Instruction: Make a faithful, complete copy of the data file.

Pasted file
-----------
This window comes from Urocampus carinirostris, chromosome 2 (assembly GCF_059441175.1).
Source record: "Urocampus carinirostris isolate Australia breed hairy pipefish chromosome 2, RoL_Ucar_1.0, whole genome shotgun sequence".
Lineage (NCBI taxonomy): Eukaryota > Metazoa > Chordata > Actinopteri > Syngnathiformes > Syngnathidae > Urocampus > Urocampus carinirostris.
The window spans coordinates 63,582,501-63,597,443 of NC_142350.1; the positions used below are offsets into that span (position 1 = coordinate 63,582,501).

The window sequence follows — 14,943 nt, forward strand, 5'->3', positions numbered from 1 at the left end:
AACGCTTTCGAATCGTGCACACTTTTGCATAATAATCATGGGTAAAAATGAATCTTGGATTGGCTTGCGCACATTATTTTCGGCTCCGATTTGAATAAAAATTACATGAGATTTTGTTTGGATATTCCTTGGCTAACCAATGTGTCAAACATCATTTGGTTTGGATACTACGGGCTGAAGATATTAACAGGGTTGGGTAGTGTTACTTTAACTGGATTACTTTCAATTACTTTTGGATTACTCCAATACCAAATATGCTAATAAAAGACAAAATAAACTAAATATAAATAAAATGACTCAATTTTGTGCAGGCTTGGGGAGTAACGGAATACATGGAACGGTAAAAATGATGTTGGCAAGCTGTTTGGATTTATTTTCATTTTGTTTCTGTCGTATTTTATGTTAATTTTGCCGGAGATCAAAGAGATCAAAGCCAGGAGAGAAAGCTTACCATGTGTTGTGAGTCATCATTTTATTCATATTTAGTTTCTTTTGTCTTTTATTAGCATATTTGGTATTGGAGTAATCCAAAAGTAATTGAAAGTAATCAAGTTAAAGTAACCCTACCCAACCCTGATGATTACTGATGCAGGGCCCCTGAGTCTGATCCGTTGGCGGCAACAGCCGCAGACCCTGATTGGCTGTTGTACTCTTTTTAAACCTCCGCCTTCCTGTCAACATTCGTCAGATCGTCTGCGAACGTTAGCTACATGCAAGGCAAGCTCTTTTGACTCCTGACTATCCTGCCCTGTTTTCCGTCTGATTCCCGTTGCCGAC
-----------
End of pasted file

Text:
This window comes from Urocampus carinirostris, chromosome 2 (assembly GCF_059441175.1).
Source record: "Urocampus carinirostris isolate Australia breed hairy pipefish chromosome 2, RoL_Ucar_1.0, whole genome shotgun sequence".
Lineage (NCBI taxonomy): Eukaryota > Metazoa > Chordata > Actinopteri > Syngnathiformes > Syngnathidae > Urocampus > Urocampus carinirostris.
The window spans coordinates 63,582,501-63,597,443 of NC_142350.1; the positions used below are offsets into that span (position 1 = coordinate 63,582,501).

The window sequence follows — 14,943 nt, forward strand, 5'->3', positions numbered from 1 at the left end:
AACGCTTTCGAATCGTGCACACTTTTGCATAATAATCATGGGTAAAAATGAATCTTGGATTGGCTTGCGCACATTATTTTCGGCTCCGATTTGAATAAAAATTACATGAGATTTTGTTTGGATATTCCTTGGCTAACCAATGTGTCAAACATCATTTGGTTTGGATACTACGGGCTGAAGATATTAACAGGGTTGGGTAGTGTTACTTTAACTGGATTACTTTCAATTACTTTTGGATTACTCCAATACCAAATATGCTAATAAAAGACAAAATAAACTAAATATAAATAAAATGACTCAATTTTGTGCAGGCTTGGGGAGTAACGGAATACATGGAACGGTAAAAATGATGTTGGCAAGCTGTTTGGATTTATTTTCATTTTGTTTCTGTCGTATTTTATGTTAATTTTGCCGGAGATCAAAGAGATCAAAGCCAGGAGAGAAAGCTTACCATGTGTTGTGAGTCATCATTTTATTCATATTTAGTTTCTTTTGTCTTTTATTAGCATATTTGGTATTGGAGTAATCCAAAAGTAATTGAAAGTAATCAAGTTAAAGTAACCCTACCCAACCCTGATGATTACTGATGCAGGGCCCCTGAGTCTGATCCGTTGGCGGCAACAGCCGCAGACCCTGATTGGCTGTTGTACTCTTTTTAAACCTCCGCCTTCCTGTCAACATTCGTCAGATCGTCTGCGAACGTTAGCTACATGCAAGGCAAGCTCTTTTGACTCCTGACTATCCTGCCCTGTTTTCCGTCTGATTCCCGTTGCCGAC